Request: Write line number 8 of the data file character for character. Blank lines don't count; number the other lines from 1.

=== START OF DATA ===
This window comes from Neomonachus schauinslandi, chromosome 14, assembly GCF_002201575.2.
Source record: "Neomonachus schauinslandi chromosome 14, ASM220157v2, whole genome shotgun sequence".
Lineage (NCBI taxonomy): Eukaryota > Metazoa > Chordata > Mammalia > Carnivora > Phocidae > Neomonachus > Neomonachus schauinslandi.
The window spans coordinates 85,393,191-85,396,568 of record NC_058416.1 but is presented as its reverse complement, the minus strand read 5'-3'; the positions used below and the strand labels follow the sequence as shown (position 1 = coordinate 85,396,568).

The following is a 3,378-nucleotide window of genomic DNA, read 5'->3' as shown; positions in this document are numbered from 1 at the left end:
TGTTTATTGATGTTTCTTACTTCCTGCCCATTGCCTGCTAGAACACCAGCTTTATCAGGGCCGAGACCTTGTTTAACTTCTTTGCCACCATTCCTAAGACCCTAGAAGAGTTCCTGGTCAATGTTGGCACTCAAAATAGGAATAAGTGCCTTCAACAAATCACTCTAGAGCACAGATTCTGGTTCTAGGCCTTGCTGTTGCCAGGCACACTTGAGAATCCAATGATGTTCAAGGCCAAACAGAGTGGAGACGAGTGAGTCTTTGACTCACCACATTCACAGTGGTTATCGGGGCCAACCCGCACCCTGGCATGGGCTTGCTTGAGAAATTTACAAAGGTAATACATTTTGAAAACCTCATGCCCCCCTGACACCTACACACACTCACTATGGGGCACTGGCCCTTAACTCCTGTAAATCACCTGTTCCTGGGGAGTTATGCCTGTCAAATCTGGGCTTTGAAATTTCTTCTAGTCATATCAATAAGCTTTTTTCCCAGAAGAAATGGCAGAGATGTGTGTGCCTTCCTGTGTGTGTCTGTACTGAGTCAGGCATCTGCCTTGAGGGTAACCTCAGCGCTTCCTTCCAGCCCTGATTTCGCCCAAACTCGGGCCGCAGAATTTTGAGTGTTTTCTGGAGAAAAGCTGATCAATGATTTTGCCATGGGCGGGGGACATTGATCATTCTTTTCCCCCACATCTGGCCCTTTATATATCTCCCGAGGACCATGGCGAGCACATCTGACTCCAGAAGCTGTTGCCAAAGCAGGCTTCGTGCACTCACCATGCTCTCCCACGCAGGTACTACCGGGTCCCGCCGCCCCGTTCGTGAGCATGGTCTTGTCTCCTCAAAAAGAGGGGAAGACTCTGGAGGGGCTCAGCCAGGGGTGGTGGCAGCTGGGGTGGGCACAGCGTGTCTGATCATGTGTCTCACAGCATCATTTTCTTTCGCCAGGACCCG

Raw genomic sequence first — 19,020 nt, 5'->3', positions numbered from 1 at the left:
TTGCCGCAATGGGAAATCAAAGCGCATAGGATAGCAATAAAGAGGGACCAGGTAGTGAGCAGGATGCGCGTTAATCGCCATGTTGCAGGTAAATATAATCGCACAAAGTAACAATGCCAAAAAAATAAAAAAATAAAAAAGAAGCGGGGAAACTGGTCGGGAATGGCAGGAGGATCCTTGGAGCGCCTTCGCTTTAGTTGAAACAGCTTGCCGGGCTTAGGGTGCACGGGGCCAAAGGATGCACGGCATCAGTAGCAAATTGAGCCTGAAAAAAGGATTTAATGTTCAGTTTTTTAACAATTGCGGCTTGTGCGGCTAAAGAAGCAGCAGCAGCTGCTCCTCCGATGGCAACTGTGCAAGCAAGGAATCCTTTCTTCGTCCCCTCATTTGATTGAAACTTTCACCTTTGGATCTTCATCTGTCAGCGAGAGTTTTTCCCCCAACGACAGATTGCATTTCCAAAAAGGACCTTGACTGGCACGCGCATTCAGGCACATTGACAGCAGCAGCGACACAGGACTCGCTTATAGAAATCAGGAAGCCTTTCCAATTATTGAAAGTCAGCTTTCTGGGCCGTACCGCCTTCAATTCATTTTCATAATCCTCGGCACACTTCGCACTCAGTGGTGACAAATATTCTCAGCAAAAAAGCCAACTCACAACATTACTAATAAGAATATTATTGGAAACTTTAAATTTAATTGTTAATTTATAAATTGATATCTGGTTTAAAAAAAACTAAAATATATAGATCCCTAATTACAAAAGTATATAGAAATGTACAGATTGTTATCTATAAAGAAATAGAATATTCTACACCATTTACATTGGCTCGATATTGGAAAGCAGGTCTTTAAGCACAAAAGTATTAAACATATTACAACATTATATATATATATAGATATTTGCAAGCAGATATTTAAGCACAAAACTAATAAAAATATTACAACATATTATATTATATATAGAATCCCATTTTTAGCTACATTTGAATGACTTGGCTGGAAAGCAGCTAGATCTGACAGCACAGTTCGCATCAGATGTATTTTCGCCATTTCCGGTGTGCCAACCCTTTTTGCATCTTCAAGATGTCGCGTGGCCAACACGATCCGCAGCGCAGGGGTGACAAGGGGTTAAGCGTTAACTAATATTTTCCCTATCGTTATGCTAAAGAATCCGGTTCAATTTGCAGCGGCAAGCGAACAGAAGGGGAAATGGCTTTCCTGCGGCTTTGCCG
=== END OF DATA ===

TTGCCGCAATGGGAAATCAAAGCGCATAGGATAGCAATAAAGAGGGACCAGGTAGTGAGCAGGATGCGCGTTAATCGCCATGTTGCAGGTAAATATAATCGCACAAAGTAACAATGCCAAAAAAATAAAAAAATAAAAAAGAAGCGGGGAAACTGGTCGGGAATGGCAGGAGGATCCTTGGAGCGCCTTCGCTTTAGTTGAAACAGCTTGCCGGGCTTAGGGTGCACGGGGCCAAAGGATGCACGGCATCAGTAGCAAATTGAGCCTGAAAAAAGGATTTAATGTTCAGTTTTTTAACAATTGCGGCTTGTGCGGCTAAAGAAGCAGCAGCAGCTGCTCCTCCGATGGCAACTGTGCAAGCAAGGAATCCTTTCTTCGTCCCCTCATTTGATTGAAACTTTCACCTTTGGATCTTCATCTGTCAGCGAGAGTTTTTCCCCCAACGACAGATTGCATTTCCAAAAAGGACCTTGACTGGCACGCGCATTCAGGCACATTGACAGCAGCAGCGACACAGGACTCGCTTATAGAAATCAGGAAGCCTTTCCAATTATTGAAAGTCAGCTTTCTGGGCCGTACCGCCTTCAATTCATTTTCATAATCCTCGGCACACTTCGCACTCAGTGGTGACAAATATTCTCAGCAAAAAAGCCAACTCACAACATTACTAATAAGAATATTATTGGAAACTTTAAATTTAATTGTTAATTTATAAATTGATATCTGGTTTAAAAAAAACTAAAATATATAGATCCCTAATTACAAAAGTATATAGAAATGTACAGATTGTTATCTATAAAGAAATAGAATATTCTACACCATTTACATTGGCTCGATATTGGAAAGCAGGTCTTTAAGCACAAAAGTATTAAACATATTACAACATTATATATATATATAGATATTTGCAAGCAGATATTTAAGCACAAAACTAATAAAAATATTACAACATATTATATTATATATAGAATCCCATTTTTAGCTACATTTGAATGACTTGGCTGGAAAGCAGCTAGATCTGACAGCACAGTTCGCATCAGATGTATTTTCGCCATTTCCGGTGTGCCAACCCTTTTTGCATCTTCAAGATGTCGCGTGGCCAACACGATCCGCAGCGCAGGGGTGACAAGGGGTTAAGCGTTAACTAATATTTTCCCTATCGTTATGCTAAAGAATCCGGTTCAATTTGCAGCGGCAAGCGAACAGAAGGGGAAATGGCTTTCCTGCGGCTTTGCCG